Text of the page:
Common Core is exhausting. Once you have started researching it and go further down the rabbit hole you realize that Common Core is just one of the raindrops falling down in a monsoon of torrential rain, ready to drown you. But then you see people fighting the Common Core, including articles about how Kansas Senator Pat Roberts is drafting a bill to block federal coercion of Common Core Standards. This gives you heart, and you proudly wave your Stop Common Core signs.
According to Breitbart, “Sen. Pat Roberts (R-KS) introduced a bill Friday that would block federal intrusion on the rights of states to make education decisions. The measure purports to block the Obama Administration from coercing states to adopt the federally funded Common Core standards.”
According to a press release on Roberts’ website, the Senator plans to “include this legislation in the [Senate Committee on Health, Education, Labor and Pensions’] consideration of the reauthorization of the Elementary and Secondary Education Act (ESEA), introduced by committee chair Sen. Lamar Alexander (R-TN).”
That’s all well and good but let’s take a circuitous route here. Roberts’ bill on coercion is just a pathway leading to the more important part I am focusing on right now.
Let us take a peek into the reauthorization of the ESEA and how Senator Alexander is planning on “fixing No Child Left Behind.”
First we have to pretend that it should be fixed rather than just tossed completely. The problem with these re-writes, fixes and “knee jerk reactions” to the testing, such as the Opt Out movement and such, are that the planners behind the Common Core usually have many things up their sleeves and we might be playing right into their hands.
You want children to Opt Out of the test, you say? You want to “fix” NCLB? When reading the actual language of education bills you will see the same words over and over: Competency, performance assessments, formative assessments, measuring student growth, and needing the rewrite because we need to close that ever widening achievement gap. These words are used both in the original language that the planners want and use and the new bills. Same language, same meaning. But it may not be the meaning that we usually associate with those words.
I have shared before that words might sound good but they almost always mean something different than what you might think, especially in education. Things like “higher order thinking skills” or “metacognitive” may sound good, but follow the link to see what scary ideas it represents.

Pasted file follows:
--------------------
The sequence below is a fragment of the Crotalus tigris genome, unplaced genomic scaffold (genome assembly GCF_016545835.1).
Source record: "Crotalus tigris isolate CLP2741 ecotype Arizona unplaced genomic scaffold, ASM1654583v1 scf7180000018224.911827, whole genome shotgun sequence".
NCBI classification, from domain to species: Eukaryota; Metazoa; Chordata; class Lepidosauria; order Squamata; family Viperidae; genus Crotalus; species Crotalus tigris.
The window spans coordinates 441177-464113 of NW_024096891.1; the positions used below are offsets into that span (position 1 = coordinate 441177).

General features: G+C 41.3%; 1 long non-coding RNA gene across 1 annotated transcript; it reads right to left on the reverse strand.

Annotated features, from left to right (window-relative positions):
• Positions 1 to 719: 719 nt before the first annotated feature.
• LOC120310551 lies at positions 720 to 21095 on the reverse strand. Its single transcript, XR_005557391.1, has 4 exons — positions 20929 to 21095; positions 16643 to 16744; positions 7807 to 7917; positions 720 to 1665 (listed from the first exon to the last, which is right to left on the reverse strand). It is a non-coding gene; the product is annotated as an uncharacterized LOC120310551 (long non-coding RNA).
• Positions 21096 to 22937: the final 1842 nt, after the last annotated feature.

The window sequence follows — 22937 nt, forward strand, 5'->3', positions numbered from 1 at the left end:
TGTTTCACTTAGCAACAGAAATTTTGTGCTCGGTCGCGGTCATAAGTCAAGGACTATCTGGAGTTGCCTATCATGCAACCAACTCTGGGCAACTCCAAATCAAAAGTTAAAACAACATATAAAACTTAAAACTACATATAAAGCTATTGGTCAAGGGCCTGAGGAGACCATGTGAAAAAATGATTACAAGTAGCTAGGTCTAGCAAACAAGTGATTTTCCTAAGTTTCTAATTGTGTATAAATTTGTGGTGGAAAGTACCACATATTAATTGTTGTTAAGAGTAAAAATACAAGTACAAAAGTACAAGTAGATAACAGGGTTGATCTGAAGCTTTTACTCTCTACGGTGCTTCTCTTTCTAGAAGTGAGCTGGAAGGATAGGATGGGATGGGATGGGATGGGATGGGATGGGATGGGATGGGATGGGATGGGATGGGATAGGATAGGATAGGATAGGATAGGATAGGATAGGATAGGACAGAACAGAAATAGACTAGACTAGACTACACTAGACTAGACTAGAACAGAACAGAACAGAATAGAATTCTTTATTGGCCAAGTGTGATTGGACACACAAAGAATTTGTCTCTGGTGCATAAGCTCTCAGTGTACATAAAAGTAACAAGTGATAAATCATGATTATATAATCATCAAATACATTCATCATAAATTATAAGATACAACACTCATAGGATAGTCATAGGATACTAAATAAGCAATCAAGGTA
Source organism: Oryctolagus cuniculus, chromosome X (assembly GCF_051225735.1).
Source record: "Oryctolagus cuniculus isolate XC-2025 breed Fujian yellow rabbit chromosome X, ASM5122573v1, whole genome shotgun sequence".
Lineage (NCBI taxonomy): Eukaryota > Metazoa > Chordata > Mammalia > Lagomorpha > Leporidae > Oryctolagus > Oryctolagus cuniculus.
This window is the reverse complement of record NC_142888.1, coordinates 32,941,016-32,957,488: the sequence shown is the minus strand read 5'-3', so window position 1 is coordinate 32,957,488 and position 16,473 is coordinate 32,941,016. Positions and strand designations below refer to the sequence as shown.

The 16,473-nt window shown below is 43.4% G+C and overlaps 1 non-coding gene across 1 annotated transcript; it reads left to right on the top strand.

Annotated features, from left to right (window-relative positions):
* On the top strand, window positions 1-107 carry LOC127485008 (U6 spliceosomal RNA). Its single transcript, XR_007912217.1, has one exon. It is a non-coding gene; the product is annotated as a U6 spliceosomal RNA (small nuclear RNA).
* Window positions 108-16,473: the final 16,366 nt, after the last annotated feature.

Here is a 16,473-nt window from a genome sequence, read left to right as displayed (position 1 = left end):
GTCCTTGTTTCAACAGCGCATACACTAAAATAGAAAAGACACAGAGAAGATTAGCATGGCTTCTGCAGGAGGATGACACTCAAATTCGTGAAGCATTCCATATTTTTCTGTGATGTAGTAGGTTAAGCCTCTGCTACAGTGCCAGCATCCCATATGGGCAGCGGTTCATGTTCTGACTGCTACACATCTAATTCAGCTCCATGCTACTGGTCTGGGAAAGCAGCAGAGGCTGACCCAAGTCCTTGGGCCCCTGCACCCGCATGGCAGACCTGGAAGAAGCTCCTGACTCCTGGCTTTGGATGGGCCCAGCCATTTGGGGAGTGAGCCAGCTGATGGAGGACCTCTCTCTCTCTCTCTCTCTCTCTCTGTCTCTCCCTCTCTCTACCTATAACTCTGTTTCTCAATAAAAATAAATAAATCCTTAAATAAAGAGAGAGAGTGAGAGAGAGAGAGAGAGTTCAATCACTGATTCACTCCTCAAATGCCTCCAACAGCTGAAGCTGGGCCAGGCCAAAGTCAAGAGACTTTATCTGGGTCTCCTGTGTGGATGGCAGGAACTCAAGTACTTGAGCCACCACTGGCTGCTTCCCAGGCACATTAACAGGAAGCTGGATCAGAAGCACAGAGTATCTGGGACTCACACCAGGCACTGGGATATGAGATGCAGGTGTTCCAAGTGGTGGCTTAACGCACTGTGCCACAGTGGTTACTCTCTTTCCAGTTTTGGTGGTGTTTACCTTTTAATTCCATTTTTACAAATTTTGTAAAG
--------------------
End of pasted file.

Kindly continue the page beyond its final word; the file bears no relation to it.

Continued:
My point here is that the planners are actually wanting different assessments and different ways of obtaining the measurement of “growth.” Opting out of testing may actually push us closer to these creepy new tests. Rewriting NCLB, including the language about assessments, leaves it wide open to implement these new assessments into the classrooms.
As a reader of Robin Eubanks’ blog, Invisible Serf’s Collar and after having read her book, Credentialed To Destroy: How and Why Education Became a Weapon, my way of thinking has changed. You can never, ever just look on the surface. Follow all roads until you get to what you are seeking.
In this case, you can see in Robin’s own words about the new assessments and measurements created by Knowledge Works, a non-profit in bed with all of the people funding the new standards and publishing and creating controversial reforms since the 1990s.
I urge you to visit Robin’s blog and/or read her book. I will leave you with this chilling admission of what these assessments, formative and summative, are about and what will most likely happen because of the Opt Out movement and/or the NCLB re-write. The question remains; do the Opt Out people realize this could happen? The philosophy behind their stance is very close to the same kind of “utopia” that the education planners are dreaming of. Does Lamar Alexander realize this too? Being that I trust no one at face value anymore, I’m going to say that he also knows. I could be wrong, and hope I am, however, hoping means nothing if it all comes to pass.
The first paragraph is quoted from Knowledge Works.
“Different approaches to learning and revised definitions of success require new metrics that accurately reflect both the process [of personal change] and the product [the changes in the student] of learning and attainment. Such a shift would mean enormous changes in measurement (assessments) design by itself, but that level of change is compounded by new thinking about the role of assessment in learning, both in the United States and internationally. Rather than being used primarily (often solely) for summative purposes–e.g., an on-demand final exam–assessment is increasingly understood to be an essential, ongoing, highly integrated component of the learning process.”
According to Robin,
Embedded then in classwork like gaming or the online software increasingly ubiquitous in classrooms, this change the student capability goes by the names “assessing for learning” and “formative assessment.”
If parents are unaware that changing how the student perceives the world from the inside out is the new purpose of curricula and what happens in the classroom, they may miss that the Opt Out hype aids this always intended transition. I personally believe that the pain of constant testing has been deliberately heightened precisely so that frustrated parents will proclaim no more objective measuring of what is happening in the classroom. It’s too frustrating for the kids. Then the real extent of the psychological shifts and the lack of real factual knowledge will be easy to miss. At least until the transformation is irreversible.”